Upon graduation with my degree from IIT, I worked at a great company called Integrated Project Management. For three years, I lived the consultant-project manager life. I miss it sometimes, mainly because the people I worked with were top shelf driven folks who had the highest levels of integrity. There are certain people who, when you are around them, bring out the best in you. IPM was like that for me – a disciplined group of folks who pursued excellence and never settled for less than the best from themselves for their clients. I know it sounds like a commercial, but I still remember the processes clearly on how to get things going and make things happen.

Just before and during my time at IPM, I began to volunteer with Lawndale Community Church by tutoring high school students in the sciences, preparing them for college. Being a part of a Christian Community that was seeking the restoration of a very underserved neighborhood was a hugely transformative experience that shaped the way I view the church, God, and how the church is to engage the world.

It was here also where I got a bug to begin seeing what the church was able to do in other places outside of the states. In 2002, I took what I had learned in my education and in the marketplace and went to Uganda with Engineering Ministries International to Uganda where a team of us designed a six building vocational technical campus that would help provide real job training to help stimulate economic growth in the region. When the team arrived in England together, I was surprised to see that my role was switched from surveyor to architect…kind of scary, honestly, because most of my work didn’t involve this type of construction or design. But all went fine, and it was an amazing experience where we saw the beauty of the Ugandan people as they celebrated in the midst of very difficult circumstances.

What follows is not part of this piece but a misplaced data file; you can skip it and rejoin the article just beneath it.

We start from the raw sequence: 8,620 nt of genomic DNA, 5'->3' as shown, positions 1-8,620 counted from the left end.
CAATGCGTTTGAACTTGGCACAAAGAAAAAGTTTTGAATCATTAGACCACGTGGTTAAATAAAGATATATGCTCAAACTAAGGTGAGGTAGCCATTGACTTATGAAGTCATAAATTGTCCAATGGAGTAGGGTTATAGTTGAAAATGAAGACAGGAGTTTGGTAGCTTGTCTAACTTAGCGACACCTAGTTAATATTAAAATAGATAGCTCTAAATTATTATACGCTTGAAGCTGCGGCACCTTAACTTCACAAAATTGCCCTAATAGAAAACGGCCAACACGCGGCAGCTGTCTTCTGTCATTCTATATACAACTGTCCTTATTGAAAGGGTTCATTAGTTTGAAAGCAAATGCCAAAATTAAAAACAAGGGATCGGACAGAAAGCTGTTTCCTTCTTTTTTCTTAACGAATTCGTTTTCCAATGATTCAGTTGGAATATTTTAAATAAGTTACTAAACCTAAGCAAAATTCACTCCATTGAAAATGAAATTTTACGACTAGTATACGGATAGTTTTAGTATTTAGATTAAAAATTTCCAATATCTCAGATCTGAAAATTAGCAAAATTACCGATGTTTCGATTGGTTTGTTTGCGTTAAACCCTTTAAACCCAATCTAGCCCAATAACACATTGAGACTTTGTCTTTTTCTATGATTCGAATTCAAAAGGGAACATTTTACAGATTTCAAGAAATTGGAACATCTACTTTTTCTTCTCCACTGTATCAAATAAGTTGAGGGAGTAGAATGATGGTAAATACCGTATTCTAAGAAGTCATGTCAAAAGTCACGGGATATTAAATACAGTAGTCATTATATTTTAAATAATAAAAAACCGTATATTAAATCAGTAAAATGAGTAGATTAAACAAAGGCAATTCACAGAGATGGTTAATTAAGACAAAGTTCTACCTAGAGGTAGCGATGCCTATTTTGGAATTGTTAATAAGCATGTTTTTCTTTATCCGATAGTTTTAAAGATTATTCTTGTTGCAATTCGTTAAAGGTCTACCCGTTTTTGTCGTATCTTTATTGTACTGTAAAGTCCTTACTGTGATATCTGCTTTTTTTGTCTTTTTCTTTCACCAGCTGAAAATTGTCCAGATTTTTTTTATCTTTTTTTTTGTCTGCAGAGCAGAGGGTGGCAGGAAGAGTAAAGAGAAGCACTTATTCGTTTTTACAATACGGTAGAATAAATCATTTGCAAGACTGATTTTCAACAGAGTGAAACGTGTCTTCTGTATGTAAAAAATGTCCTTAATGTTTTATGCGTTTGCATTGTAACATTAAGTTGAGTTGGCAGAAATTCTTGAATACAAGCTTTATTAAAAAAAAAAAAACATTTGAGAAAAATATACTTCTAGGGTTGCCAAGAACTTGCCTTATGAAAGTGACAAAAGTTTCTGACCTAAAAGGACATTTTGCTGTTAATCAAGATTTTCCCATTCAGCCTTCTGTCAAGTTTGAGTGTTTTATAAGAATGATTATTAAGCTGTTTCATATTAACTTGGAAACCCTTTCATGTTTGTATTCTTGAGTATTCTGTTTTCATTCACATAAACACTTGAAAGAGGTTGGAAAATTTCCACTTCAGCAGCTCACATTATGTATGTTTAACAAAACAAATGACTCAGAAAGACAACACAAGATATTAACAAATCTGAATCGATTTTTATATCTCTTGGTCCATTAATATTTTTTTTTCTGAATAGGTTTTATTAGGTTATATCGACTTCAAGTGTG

But there came a time where a small voice in my head began thinking about other things besides designing and renovating facilities and developing capital spending plans. What about going back to the campus, and helping students follow in the same steps that I had? Helping others to learn how to love God, their family and friends, their studies, their work, their churches, their neighborhoods, the world and all of it’s brokenness and beauty, and ultimately integrate them together into something beautiful. It was a huge change, but something just felt right about it.

I joined staff with InterVarsity Christian Fellowship in 2003 at Northwestern University, and serve our various ministries to nearly 300 students in various capacities throughout my time. I’ve traveled the world, and helped students see Jesus in the most unlikely of places, all the while growing deeper in my relationship with God in seeing his purposes for the whole world to be restored to it’s good intent.

Who knows what’s next?

1 Response to “Bio”

  1. 1 claudialotz April 16, 2011 at 10:37 am

    Hi Andy–

    I googled Chesterton’s famous quote about “what’s wrong with the world” and wandered into your blog on the same. I was so staggered by the resonance of your writing that I applied for “blogship” rites to simply hit “like” where I saw none. It was an ordeal.

    And, now that I read your bio, (I am from IL and deeply identify with the wholesomeness you paint right down to the Hobbits) and note that it may have been some time since it’s publication, I am asking in reference to your close “Who knows what’s next?”: What’s been next? I’m sure it’s a story worth the telling…

    Claudia Jensen Lotz

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May 2021